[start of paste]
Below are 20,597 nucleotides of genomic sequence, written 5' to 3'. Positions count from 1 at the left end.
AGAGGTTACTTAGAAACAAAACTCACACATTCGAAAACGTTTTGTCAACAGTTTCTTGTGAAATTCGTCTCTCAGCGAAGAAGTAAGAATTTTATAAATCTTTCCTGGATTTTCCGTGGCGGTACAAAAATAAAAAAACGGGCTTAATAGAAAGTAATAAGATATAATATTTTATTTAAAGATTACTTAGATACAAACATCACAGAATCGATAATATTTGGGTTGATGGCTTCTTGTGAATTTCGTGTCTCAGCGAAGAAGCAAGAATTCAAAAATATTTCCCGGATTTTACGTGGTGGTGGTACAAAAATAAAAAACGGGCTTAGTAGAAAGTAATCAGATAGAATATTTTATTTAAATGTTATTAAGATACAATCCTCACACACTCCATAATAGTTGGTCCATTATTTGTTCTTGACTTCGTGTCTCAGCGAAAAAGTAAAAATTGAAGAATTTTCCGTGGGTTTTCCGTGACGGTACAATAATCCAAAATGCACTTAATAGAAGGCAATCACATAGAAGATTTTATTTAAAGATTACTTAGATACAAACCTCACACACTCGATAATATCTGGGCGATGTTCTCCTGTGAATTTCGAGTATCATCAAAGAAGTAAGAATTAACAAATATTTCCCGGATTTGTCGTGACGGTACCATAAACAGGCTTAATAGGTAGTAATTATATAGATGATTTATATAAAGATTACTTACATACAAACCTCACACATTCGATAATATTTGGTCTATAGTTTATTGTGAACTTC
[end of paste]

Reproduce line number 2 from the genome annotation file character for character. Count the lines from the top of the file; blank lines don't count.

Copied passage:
AGAGGTTACTTAGAAACAAAACTCACACATTCGAAAACGTTTTGTCAACAGTTTCTTGTGAAATTCGTCTCTCAGCGAAGAAGTAAGAATTTTATAAATCTTTCCTGGATTTTCCGTGGCGGTACAAAAATAAAAAAACGGGCTTAATAGAAAGTAATAAGATATAATATTTTATTTAAAGATTACTTAGATACAAACATCACAGAATCGATAATATTTGGGTTGATGGCTTCTTGTGAATTTCGTGTCTCAGCGAAGAAGCAAGAATTCAAAAATATTTCCCGGATTTTACGTGGTGGTGGTACAAAAATAAAAAACGGGCTTAGTAGAAAGTAATCAGATAGAATATTTTATTTAAATGTTATTAAGATACAATCCTCACACACTCCATAATAGTTGGTCCATTATTTGTTCTTGACTTCGTGTCTCAGCGAAAAAGTAAAAATTGAAGAATTTTCCGTGGGTTTTCCGTGACGGTACAATAATCCAAAATGCACTTAATAGAAGGCAATCACATAGAAGATTTTATTTAAAGATTACTTAGATACAAACCTCACACACTCGATAATATCTGGGCGATGTTCTCCTGTGAATTTCGAGTATCATCAAAGAAGTAAGAATTAACAAATATTTCCCGGATTTGTCGTGACGGTACCATAAACAGGCTTAATAGGTAGTAATTATATAGATGATTTATATAAAGATTACTTACATACAAACCTCACACATTCGATAATATTTGGTCTATAGTTTATTGTGAACTTC